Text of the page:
Word clock; RTC

My previous version of the Word Clock didn’t keep time well. That’s because I used the PIC’s internal clock to generate an interrupt every n cycles, and counted those. Now, as a short term timer (say, for an electric toothbrush motor controller), that’s fine. But over 24 hours, small errors due to different temperatures, or, even worse, just guessing the value of n, will become significant.

To solve this, I decided use a Real Time Clock. After a little searching, I found the DS1305 from Maxim that had the following desirable properties

  • 3 wire interface (and so is easy to interface to a PIC)
  • 5V supply
  • DIP case
  • raises an “alarm” once a second
  • cheap
  • in stock

The idea is then that on startup the PIC communicates with the DS, setting it up to raise an alarm once a second. The alarm is just a single line going low (and it needs pulling high as its an open drain output). The PIC then waits, and when it notices the line going low, it increments the second counter by one. Hidden in the documentation is the line that the alarm line will remain low until the PIC (in this case) writes to the DS again.

So why is the RTC better? Well, basically it removes the requirement for getting the PIC internal oscillator right. When I first read the datasheet, I noticed that the RTC also keeps a time and date stored, as yyyy/mm/dd:hh:MM:ss. A possible code flow for the PIC would be to set the RTC to the correct date and time, and then, roughly once per minute, ask the RTC what the time is, and then use that. I decided not to do that though.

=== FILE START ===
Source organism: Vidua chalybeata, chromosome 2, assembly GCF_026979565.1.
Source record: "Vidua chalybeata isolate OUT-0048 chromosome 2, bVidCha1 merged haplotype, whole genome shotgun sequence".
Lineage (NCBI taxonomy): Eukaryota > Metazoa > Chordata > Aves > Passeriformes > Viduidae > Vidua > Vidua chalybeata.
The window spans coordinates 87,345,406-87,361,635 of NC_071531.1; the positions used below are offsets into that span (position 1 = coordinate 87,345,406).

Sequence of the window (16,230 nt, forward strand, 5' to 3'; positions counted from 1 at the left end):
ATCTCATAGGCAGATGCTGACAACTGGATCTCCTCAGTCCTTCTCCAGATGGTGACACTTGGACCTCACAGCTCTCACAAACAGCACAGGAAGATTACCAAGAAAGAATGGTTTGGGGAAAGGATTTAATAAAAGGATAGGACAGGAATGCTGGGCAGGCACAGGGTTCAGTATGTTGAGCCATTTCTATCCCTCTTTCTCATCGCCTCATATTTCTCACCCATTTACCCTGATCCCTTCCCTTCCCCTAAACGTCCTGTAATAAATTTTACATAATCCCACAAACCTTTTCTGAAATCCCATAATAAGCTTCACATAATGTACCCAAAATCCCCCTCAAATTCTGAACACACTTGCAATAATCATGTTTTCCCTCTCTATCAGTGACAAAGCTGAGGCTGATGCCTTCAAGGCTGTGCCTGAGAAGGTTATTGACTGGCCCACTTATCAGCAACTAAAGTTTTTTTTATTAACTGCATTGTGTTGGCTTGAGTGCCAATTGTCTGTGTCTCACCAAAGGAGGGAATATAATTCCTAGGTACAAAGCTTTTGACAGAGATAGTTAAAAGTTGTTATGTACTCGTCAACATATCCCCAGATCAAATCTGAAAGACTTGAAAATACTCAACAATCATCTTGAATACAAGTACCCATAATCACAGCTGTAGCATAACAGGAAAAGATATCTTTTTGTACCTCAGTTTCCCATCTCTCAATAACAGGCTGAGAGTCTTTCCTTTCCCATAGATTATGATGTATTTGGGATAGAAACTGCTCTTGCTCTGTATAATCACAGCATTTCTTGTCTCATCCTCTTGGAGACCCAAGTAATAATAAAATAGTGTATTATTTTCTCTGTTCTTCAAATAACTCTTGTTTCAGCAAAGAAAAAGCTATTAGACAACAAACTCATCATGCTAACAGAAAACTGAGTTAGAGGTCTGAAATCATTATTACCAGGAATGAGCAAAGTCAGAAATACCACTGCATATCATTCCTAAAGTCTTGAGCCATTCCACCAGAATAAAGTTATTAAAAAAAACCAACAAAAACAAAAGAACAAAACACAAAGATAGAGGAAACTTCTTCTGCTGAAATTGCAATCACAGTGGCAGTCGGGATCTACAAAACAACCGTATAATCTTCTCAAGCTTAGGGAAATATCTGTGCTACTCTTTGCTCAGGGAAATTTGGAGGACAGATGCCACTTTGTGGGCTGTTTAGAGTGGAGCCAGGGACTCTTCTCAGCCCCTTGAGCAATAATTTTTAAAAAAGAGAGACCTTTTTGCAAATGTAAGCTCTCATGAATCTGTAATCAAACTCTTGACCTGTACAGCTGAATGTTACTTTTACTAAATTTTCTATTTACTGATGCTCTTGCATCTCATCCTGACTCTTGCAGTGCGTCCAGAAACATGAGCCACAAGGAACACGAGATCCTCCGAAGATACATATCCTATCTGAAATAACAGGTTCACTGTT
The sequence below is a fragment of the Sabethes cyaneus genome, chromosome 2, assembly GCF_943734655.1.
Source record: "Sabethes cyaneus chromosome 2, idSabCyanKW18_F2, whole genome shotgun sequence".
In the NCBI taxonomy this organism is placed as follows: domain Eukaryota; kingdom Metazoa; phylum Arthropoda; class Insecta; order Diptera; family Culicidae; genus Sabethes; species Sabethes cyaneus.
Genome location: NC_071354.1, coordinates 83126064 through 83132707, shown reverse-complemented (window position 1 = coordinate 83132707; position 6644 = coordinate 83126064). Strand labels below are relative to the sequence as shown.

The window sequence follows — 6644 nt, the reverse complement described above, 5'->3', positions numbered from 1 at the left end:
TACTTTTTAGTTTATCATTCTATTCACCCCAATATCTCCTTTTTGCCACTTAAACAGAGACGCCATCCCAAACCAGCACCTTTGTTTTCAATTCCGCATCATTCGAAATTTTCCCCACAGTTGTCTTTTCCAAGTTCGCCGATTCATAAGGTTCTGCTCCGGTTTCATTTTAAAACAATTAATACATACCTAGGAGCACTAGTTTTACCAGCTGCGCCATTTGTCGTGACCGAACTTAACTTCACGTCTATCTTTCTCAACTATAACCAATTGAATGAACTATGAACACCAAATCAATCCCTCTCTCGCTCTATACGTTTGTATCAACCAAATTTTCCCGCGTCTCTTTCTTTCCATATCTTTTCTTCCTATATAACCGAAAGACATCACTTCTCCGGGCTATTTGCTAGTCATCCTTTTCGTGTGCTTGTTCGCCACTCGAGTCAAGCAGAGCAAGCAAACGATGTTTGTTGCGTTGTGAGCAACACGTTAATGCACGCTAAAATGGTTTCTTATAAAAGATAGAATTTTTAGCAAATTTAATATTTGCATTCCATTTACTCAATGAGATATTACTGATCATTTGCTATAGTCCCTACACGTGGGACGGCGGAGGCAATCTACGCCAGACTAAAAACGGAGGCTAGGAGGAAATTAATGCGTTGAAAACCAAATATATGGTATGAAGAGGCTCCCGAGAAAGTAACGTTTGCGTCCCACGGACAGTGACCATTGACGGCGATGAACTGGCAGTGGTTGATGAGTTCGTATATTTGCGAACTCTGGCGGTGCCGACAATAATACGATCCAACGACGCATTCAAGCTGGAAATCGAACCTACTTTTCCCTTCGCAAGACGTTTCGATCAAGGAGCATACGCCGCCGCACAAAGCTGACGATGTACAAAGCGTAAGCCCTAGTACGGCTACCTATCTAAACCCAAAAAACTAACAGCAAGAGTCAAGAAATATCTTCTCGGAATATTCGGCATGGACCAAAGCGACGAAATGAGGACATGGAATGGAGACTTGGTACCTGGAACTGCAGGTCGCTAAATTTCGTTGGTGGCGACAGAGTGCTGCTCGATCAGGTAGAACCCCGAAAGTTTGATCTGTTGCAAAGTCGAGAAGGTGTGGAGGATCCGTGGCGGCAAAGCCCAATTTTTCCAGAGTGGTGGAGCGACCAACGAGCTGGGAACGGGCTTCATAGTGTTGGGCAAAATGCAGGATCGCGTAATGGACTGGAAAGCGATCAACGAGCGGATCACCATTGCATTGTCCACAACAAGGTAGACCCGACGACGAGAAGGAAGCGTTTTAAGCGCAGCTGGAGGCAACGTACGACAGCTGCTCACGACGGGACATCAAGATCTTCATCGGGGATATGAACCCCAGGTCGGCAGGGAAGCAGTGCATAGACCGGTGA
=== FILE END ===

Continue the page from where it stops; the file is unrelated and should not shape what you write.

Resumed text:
The RTC also allows a small, low voltage battery (like a little lithium coin cell) can be used as a secondary supply for the RTC which will keep the oscillator running. If the Word Clock was going to be battery operated, this would be useful. But I’d already decided that swapping batteries might be a pain and that a wallwart PSU was cheap enough. And more advanced models of RTC have temperature compensation, so if that was deemed desirable, it could be used.

So the RTC is being underused. No matter.

Word clock; demo video

The following things are not yet done for the Word Clock: 

  1. Case
  2. Real time clock
  3. Human interface

However, I have been able to write the display routines, and a basic loop around the the display. The idea is that the display routine display_time(char hh,char mm) takes two variables, the hour (in hh) and minutes (in mm), and figures out which LEDs to light, and sets an array of globals.  A second routine show_time() pushes the globals out to the shift registers in the right order. show_time() has to be called often, as we are multiplexing the LEDs, but display_time() only needs to be called when the time changes.

As the RTC isn’t yet implemented, looping through the times can then be set to run fast, so that you don’t have to wait 24 hours to test the display logic. 

The video is here: http://youtu.be/iacYOHE3SZk

No audio, because we were watching BSG whilst testing, so I stripped that out.

RTC thoughts

I’ve wired in a DS1305 RTC chip, which has multiple functions. It can operate as a stable 1 second pulse (I’ve wired to a pin on the PIC that allows interrupt on change), it can raise alarms, and it can also, over a serial link, give you a binary string representing the time (including a date if required!). I haven’t decided whether just to use it as a reliable 1 second pulse, and do all the time counting in the PIC code, or to off load all time counting to the DS1305, and just ask it every minute (or so) what the time is, and feed that to the display_time(hh,mm) routine. Current program storage use is only 60% at the moment, so should have room for either. I’ll probably try having the DS do the time keeping and see if it all fits in the code space.